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    Study: Annual Interchange Fees Roughly One-Half of Holiday Spending

    Americans would have more money to spend If not for hidden credit card fees.

    WASHINGTON -- The American Consumer Institute (ACI) yesterday released a ConsumerGram detailing the negative effects high credit card interchange fees have on families across the country. On average, each household will pay an estimated $337 this year in interchange fees -- which it calls a hidden tax on credit card purchases.

    Interchange fees far exceed normal bank processing costs, which are around 13 percent, said the ACI. Experts estimate that a substantial share of the fee is used for marketing efforts. According to the Food Marketing Institute (FMI), almost half goes to reward programs enjoyed mainly by high income users or to marketing efforts to new users, including those most at risk of defaulting on credit card debt. A large part of the remaining third is pure profit.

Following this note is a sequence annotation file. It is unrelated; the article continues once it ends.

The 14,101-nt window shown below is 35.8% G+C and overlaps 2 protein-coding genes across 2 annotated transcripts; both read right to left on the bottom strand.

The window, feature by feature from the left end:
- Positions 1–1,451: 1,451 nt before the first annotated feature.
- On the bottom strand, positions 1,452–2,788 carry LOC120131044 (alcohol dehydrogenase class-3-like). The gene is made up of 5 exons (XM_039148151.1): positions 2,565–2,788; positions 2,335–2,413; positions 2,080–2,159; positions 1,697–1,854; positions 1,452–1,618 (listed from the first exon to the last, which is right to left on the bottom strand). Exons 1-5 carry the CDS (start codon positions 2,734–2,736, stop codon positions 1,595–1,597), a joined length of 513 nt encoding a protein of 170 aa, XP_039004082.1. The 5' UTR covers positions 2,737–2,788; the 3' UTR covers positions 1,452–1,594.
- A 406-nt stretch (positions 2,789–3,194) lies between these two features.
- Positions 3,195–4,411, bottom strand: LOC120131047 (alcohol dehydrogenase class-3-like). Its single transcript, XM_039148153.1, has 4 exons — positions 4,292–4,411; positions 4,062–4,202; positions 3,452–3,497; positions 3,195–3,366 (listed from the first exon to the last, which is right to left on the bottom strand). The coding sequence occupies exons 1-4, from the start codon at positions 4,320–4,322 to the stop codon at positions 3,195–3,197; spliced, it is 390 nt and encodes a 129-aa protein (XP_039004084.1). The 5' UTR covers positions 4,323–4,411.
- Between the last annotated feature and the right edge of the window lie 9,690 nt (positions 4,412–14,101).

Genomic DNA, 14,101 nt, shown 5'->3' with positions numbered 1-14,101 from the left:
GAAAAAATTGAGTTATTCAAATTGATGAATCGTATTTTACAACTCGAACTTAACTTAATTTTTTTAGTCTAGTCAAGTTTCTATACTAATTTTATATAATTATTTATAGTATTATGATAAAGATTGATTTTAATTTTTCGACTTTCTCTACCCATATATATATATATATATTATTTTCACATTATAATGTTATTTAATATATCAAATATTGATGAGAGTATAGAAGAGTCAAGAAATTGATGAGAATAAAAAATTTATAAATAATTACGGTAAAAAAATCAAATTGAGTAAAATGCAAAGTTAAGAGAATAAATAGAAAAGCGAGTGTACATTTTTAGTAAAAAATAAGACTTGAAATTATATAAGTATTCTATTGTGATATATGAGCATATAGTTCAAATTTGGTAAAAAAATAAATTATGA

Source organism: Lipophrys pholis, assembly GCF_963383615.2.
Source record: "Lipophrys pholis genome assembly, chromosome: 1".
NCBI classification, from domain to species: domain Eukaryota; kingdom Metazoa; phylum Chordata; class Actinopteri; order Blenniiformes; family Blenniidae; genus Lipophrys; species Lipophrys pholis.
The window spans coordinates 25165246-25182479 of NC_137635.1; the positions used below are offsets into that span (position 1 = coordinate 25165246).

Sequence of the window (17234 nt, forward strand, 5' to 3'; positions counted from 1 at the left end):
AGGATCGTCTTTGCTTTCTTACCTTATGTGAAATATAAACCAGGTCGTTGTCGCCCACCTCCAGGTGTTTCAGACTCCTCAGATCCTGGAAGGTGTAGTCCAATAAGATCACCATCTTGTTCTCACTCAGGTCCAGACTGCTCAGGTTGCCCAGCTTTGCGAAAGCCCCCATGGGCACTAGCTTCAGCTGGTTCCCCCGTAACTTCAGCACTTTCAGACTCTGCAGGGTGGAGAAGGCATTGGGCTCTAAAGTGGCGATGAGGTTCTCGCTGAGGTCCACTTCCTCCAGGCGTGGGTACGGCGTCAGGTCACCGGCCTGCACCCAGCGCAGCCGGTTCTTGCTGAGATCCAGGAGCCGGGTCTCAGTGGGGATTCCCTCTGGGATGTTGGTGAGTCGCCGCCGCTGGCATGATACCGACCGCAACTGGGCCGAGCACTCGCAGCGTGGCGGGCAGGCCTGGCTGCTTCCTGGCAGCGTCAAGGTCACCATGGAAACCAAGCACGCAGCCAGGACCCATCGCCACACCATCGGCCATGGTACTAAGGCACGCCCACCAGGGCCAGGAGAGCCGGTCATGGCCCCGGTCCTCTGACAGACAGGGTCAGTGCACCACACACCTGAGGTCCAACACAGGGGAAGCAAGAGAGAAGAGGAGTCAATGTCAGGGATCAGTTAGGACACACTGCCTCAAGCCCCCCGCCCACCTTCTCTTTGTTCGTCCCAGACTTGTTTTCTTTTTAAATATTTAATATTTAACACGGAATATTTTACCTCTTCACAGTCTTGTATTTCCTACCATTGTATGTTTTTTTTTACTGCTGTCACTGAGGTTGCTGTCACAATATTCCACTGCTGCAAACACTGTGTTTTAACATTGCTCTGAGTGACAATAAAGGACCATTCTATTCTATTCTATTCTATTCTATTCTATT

"As many American families take to the shopping malls this time of year, more and more realize they need to cut back on their spending in the midst of tough economic times," said ACI President Steve Pociask. "However, they could have more money in their pockets if it weren't for hidden interchange fees. Credit card companies and banks have been able to turn a huge profit at the expense of hard-working families. So instead of helping the situation, the credit card industry is adding to their financial stress by imposing hidden taxes. This has gone on for far too long. Policymakers need to investigate these hidden fees and their effects on hard-working consumers."

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